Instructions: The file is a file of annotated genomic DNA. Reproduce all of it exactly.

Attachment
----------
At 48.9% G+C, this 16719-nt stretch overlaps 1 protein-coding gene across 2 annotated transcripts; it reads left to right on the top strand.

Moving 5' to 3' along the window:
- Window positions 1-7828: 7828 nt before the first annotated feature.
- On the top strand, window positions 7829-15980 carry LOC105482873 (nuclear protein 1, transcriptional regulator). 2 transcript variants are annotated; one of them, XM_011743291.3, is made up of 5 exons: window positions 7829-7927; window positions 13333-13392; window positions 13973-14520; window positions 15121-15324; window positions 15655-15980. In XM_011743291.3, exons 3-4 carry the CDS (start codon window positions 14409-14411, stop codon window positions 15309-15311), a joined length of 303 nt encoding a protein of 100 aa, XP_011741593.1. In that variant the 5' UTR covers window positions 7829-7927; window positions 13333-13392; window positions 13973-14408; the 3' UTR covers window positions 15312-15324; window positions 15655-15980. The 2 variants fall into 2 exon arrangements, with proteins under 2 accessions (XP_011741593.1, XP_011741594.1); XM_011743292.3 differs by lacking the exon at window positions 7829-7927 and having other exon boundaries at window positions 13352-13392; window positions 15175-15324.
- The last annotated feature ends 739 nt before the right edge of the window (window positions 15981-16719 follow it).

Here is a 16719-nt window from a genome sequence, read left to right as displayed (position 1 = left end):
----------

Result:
At 48.9% G+C, this 16719-nt stretch overlaps 1 protein-coding gene across 2 annotated transcripts; it reads left to right on the top strand.

Moving 5' to 3' along the window:
- Window positions 1-7828: 7828 nt before the first annotated feature.
- On the top strand, window positions 7829-15980 carry LOC105482873 (nuclear protein 1, transcriptional regulator). 2 transcript variants are annotated; one of them, XM_011743291.3, is made up of 5 exons: window positions 7829-7927; window positions 13333-13392; window positions 13973-14520; window positions 15121-15324; window positions 15655-15980. In XM_011743291.3, exons 3-4 carry the CDS (start codon window positions 14409-14411, stop codon window positions 15309-15311), a joined length of 303 nt encoding a protein of 100 aa, XP_011741593.1. In that variant the 5' UTR covers window positions 7829-7927; window positions 13333-13392; window positions 13973-14408; the 3' UTR covers window positions 15312-15324; window positions 15655-15980. The 2 variants fall into 2 exon arrangements, with proteins under 2 accessions (XP_011741593.1, XP_011741594.1); XM_011743292.3 differs by lacking the exon at window positions 7829-7927 and having other exon boundaries at window positions 13352-13392; window positions 15175-15324.
- The last annotated feature ends 739 nt before the right edge of the window (window positions 15981-16719 follow it).

Here is a 16719-nt window from a genome sequence, read left to right as displayed (position 1 = left end):